A slender young man slowly shuffled into the dark, cold room. He carried with him a single candle to light the way. After sitting down on a large sofa, he placed the candle on a coffee table in front of him. Despite wearing a winter coat and knit hat, the man started to shiver. He reached out and held his hands over the candle's flame for warmth.
An older man stepped out from the shadows. He softly said, "Hello, Phillip."
The young man looked up and replied, "Oh, hello, Grampa. It's been a while."
"Yes, I guess it has been."
"You wouldn't have happened to have brought something to eat?"
"From the other side? That's not possible, sorry."
Phillip coughed uncontrollably for a moment. Once he was able to stop, he said, "It didn't hurt to ask."
"I know it's tough, but hang in there."
Phillip had another coughing fit, then asked, "For how long?"
"It's going to be a while."
"You know that?"
"Now that I'm on the other side, I can see everything more clearly. I wish I'd had this kind of insight when I was alive."
"Well, if you can see so clearly, tell me what to do. How am I going to survive this? Since the eruption, there has been so little to eat. The electricity is off again, and this place is freezing."
"You need to be brave."
"But I'm hungry!"
"I know. This is all my fault. The evidence was all around me, but I couldn't see it because I really didn't want to. I accepted the lies put forth by climate deniers because I wanted that to be the truth, even though it wasn't. Like a fool, I fought against changes that could have averted this catastrophe."
"Well, now we see how well that worked out," Phillip said as he shivered.
"Everything proved to be much worse than what the scientists warned us about. Most people were so fixated on measuring global warming based on air temperature that few focused on how the warming atmosphere also made the ground heat up over time. That led to more active magma, which led to the eruption at Yellowstone."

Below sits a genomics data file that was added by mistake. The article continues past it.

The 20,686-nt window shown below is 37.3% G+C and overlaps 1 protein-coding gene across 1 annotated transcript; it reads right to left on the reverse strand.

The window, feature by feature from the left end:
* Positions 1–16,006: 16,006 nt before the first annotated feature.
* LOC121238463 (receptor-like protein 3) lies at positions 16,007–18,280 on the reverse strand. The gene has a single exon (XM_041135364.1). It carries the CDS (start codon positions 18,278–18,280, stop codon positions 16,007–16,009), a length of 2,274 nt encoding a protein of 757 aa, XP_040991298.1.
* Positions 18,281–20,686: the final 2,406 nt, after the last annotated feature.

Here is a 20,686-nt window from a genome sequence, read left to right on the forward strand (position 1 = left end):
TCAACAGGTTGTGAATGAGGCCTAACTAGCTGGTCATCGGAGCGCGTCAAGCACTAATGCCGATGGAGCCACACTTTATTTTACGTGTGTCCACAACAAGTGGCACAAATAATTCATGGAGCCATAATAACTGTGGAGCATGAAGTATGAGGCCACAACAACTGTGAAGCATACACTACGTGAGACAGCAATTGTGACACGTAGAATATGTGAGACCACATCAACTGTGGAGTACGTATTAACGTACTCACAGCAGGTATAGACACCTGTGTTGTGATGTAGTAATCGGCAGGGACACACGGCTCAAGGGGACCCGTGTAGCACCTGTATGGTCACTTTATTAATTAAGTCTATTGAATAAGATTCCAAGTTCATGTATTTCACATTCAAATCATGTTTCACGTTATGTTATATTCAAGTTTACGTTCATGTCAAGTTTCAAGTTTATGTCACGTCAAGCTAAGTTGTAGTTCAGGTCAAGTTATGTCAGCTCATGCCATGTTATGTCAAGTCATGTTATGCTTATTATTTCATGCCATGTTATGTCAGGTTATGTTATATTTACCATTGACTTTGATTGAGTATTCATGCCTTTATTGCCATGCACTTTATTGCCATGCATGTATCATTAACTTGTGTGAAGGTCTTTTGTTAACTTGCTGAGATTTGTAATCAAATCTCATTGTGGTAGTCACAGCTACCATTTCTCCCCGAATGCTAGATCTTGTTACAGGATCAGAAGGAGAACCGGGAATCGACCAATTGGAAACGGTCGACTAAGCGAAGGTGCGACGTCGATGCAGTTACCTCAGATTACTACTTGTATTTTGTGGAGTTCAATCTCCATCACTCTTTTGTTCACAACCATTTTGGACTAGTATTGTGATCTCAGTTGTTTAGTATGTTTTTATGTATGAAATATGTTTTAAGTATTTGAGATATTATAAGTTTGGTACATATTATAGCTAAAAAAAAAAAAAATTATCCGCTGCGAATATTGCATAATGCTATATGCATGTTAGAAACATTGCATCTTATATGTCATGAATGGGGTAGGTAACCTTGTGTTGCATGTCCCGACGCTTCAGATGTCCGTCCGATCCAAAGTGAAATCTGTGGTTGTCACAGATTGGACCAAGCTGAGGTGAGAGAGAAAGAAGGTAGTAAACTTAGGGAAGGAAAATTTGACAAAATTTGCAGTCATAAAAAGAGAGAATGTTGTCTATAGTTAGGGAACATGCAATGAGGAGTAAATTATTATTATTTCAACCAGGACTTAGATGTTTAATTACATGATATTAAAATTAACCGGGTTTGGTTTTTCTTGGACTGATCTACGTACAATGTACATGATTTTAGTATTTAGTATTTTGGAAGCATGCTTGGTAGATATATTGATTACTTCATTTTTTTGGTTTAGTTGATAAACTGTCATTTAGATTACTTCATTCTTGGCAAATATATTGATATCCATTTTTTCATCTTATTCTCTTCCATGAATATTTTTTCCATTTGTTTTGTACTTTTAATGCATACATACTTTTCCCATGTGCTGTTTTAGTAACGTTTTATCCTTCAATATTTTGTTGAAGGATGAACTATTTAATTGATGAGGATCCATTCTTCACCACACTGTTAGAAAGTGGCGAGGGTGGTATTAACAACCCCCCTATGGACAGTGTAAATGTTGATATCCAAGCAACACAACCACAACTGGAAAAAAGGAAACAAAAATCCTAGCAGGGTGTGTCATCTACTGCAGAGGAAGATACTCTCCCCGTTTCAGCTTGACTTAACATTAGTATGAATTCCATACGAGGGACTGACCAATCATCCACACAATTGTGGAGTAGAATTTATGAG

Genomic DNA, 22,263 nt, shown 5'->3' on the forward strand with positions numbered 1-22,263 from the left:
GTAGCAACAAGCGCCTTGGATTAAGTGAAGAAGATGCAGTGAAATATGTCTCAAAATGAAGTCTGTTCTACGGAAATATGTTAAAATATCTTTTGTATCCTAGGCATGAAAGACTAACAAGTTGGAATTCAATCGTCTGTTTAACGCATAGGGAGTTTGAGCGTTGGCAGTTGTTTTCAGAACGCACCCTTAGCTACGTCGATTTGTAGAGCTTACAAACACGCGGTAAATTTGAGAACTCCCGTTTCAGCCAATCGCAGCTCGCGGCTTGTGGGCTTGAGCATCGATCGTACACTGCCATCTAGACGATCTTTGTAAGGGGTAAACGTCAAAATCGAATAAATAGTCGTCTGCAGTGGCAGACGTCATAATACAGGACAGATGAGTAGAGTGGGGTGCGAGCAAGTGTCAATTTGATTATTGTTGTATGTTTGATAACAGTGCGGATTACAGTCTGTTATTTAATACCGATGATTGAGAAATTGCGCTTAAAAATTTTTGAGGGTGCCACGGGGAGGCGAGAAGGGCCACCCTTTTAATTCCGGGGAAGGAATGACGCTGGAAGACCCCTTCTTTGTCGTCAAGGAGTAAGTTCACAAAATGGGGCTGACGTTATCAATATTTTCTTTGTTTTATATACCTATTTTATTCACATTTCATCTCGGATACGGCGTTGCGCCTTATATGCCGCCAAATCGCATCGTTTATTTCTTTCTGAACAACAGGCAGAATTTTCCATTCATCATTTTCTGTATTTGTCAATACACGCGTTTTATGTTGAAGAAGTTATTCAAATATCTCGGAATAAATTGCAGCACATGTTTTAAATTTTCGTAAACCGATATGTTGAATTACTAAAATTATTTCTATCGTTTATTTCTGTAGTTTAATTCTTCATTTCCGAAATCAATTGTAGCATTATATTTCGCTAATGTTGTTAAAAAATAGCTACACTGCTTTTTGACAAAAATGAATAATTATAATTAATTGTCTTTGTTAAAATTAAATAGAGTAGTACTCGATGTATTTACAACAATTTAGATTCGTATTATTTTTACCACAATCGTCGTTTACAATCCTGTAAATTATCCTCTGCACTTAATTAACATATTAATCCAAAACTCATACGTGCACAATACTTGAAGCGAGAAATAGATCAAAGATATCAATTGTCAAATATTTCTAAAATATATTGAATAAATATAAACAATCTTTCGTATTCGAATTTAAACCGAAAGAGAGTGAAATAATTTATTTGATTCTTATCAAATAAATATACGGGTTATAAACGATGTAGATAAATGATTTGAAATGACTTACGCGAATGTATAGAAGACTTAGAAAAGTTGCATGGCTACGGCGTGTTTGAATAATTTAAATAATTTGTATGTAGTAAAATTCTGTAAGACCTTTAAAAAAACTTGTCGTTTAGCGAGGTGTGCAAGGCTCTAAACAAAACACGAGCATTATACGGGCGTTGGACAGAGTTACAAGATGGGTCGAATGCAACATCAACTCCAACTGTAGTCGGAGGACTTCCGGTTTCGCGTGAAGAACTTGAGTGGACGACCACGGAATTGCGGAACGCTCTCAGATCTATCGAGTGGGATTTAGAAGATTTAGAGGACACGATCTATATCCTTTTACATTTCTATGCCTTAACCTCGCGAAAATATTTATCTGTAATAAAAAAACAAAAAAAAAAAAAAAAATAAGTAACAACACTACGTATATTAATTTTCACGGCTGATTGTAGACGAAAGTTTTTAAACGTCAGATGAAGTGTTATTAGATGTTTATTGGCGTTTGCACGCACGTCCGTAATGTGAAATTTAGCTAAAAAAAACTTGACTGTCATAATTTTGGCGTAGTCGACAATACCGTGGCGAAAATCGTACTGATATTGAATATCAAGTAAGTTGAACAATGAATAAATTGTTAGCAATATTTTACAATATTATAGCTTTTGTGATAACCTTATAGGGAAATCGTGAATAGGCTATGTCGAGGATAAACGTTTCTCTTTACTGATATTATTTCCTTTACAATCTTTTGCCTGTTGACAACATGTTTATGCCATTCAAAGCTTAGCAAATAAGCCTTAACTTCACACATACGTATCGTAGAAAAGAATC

"Yeah, and that eruption still continues to affect global weather even after two years. Crops all around the planet have failed, and millions have already died of starvation."
"Now that I'm on the other side, I can see clearly how this is a natural mechanism that has kept the planet in balance over the eons. Whenever the world gets too warm, this forces a cool-down."
"If you can see so much, tell me how much longer it will take before we get back to normal."
His grandfather paused, then replied, "I'm afraid the world has several more years to go before any semblance of normal returns."
"Several years?! Millions more will die! How am I supposed to survive this?!"
"I assure you; mankind will make it through this catastrophe and thrive again."
Philip had an expression of dismay, struggling to respond. After several seconds, this changed to a look of grim concentration. Then he said, "I asked you about me surviving, but you responded that 'mankind will thrive again.' You know that I'm not going to make it, don't you?"
Phillip's grandfather remained silent; he just stood looking down at the floor.
After an awkward moment of silence, Phillip erupted angrily. "Answer me!"
His grandfather continued to look away, saying nothing. The two remained silent. Then his grandfather tried to speak up saying, "Phillip . . . I --"
"Tell me the truth!"
"I'm sorry, I'm so sorry."
"You and your generation had everything, and you left my generation with nothing. I hate you!"
"I promise you; humanity will survive."
"Yeah, too bad I won't live to see it."
"I'm so sorry."
"Get out of here. I never want to see you again!"
Phillip picked up a book on the coffee table and threw it at his grandfather. The projectile merely passed through the ghostly form.
"Please try to understand --"
"Get out, now!" Phillip's face turned red, and his eyes teared up. "Just let me die in peace," he said softly.
His grandfather vanished, leaving Phillip alone in the cold darkness with a single candle.